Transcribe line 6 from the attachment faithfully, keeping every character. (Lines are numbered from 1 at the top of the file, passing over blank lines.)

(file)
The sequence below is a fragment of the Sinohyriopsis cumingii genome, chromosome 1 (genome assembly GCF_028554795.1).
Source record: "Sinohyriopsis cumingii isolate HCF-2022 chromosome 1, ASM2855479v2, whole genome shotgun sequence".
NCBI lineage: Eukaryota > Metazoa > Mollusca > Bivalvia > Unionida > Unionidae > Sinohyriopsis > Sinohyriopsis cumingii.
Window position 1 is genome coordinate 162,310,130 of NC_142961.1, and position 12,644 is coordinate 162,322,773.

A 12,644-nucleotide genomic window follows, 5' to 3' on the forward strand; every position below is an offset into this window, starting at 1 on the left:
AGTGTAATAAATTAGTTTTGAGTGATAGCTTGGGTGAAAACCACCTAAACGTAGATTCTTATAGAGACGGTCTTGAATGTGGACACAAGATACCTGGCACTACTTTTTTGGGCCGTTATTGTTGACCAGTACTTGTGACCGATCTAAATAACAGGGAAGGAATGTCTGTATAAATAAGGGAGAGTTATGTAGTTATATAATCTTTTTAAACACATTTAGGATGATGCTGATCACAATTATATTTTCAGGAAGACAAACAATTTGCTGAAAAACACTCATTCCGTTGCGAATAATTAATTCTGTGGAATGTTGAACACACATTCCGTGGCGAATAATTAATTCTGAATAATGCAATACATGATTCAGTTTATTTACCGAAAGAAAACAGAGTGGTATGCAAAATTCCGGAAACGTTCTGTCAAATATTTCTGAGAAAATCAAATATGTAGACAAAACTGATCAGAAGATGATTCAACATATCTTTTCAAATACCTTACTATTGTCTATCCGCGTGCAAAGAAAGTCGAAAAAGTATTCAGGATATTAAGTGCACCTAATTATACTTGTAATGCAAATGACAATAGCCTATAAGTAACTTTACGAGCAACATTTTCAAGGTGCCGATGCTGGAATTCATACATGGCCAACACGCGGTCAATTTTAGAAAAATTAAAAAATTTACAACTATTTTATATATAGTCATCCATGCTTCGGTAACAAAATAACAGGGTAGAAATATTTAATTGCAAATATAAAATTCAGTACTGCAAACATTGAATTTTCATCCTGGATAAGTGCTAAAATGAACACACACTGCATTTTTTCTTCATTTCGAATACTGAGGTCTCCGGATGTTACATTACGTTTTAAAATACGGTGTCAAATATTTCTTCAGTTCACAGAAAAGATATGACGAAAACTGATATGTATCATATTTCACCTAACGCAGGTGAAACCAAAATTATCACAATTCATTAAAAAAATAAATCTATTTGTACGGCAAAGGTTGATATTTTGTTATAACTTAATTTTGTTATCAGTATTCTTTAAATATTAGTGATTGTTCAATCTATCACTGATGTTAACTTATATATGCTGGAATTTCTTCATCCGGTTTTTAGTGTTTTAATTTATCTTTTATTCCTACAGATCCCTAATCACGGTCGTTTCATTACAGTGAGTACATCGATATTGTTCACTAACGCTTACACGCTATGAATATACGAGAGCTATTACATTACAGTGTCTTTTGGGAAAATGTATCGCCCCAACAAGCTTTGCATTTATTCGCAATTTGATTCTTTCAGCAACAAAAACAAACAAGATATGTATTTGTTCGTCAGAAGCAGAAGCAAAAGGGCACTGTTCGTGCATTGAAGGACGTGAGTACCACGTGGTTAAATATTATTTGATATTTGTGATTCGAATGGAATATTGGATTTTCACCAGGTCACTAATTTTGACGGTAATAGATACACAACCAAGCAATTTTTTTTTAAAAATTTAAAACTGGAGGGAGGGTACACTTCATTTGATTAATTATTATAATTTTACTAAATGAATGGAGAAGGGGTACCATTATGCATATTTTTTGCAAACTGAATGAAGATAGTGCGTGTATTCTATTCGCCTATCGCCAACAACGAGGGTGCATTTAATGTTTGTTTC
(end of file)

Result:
AGTGTAATAAATTAGTTTTGAGTGATAGCTTGGGTGAAAACCACCTAAACGTAGATTCTTATAGAGACGGTCTTGAATGTGGACACAAGATACCTGGCACTACTTTTTTGGGCCGTTATTGTTGACCAGTACTTGTGACCGATCTAAATAACAGGGAAGGAATGTCTGTATAAATAAGGGAGAGTTATGTAGTTATATAATCTTTTTAAACACATTTAGGATGATGCTGATCACAATTATATTTTCAGGAAGACAAACAATTTGCTGAAAAACACTCATTCCGTTGCGAATAATTAATTCTGTGGAATGTTGAACACACATTCCGTGGCGAATAATTAATTCTGAATAATGCAATACATGATTCAGTTTATTTACCGAAAGAAAACAGAGTGGTATGCAAAATTCCGGAAACGTTCTGTCAAATATTTCTGAGAAAATCAAATATGTAGACAAAACTGATCAGAAGATGATTCAACATATCTTTTCAAATACCTTACTATTGTCTATCCGCGTGCAAAGAAAGTCGAAAAAGTATTCAGGATATTAAGTGCACCTAATTATACTTGTAATGCAAATGACAATAGCCTATAAGTAACTTTACGAGCAACATTTTCAAGGTGCCGATGCTGGAATTCATACATGGCCAACACGCGGTCAATTTTAGAAAAATTAAAAAATTTACAACTATTTTATATATAGTCATCCATGCTTCGGTAACAAAATAACAGGGTAGAAATATTTAATTGCAAATATAAAATTCAGTACTGCAAACATTGAATTTTCATCCTGGATAAGTGCTAAAATGAACACACACTGCATTTTTTCTTCATTTCGAATACTGAGGTCTCCGGATGTTACATTACGTTTTAAAATACGGTGTCAAATATTTCTTCAGTTCACAGAAAAGATATGACGAAAACTGATATGTATCATATTTCACCTAACGCAGGTGAAACCAAAATTATCACAATTCATTAAAAAAATAAATCTATTTGTACGGCAAAGGTTGATATTTTGTTATAACTTAATTTTGTTATCAGTATTCTTTAAATATTAGTGATTGTTCAATCTATCACTGATGTTAACTTATATATGCTGGAATTTCTTCATCCGGTTTTTAGTGTTTTAATTTATCTTTTATTCCTACAGATCCCTAATCACGGTCGTTTCATTACAGTGAGTACATCGATATTGTTCACTAACGCTTACACGCTATGAATATACGAGAGCTATTACATTACAGTGTCTTTTGGGAAAATGTATCGCCCCAACAAGCTTTGCATTTATTCGCAATTTGATTCTTTCAGCAACAAAAACAAACAAGATATGTATTTGTTCGTCAGAAGCAGAAGCAAAAGGGCACTGTTCGTGCATTGAAGGACGTGAGTACCACGTGGTTAAATATTATTTGATATTTGTGATTCGAATGGAATATTGGATTTTCACCAGGTCACTAATTTTGACGGTAATAGATACACAACCAAGCAATTTTTTTTTAAAAATTTAAAACTGGAGGGAGGGTACACTTCATTTGATTAATTATTATAATTTTACTAAATGAATGGAGAAGGGGTACCATTATGCATATTTTTTGCAAACTGAATGAAGATAGTGCGTGTATTCTATTCGCCTATCGCCAACAACGAGGGTGCATTTAATGTTTGTTTC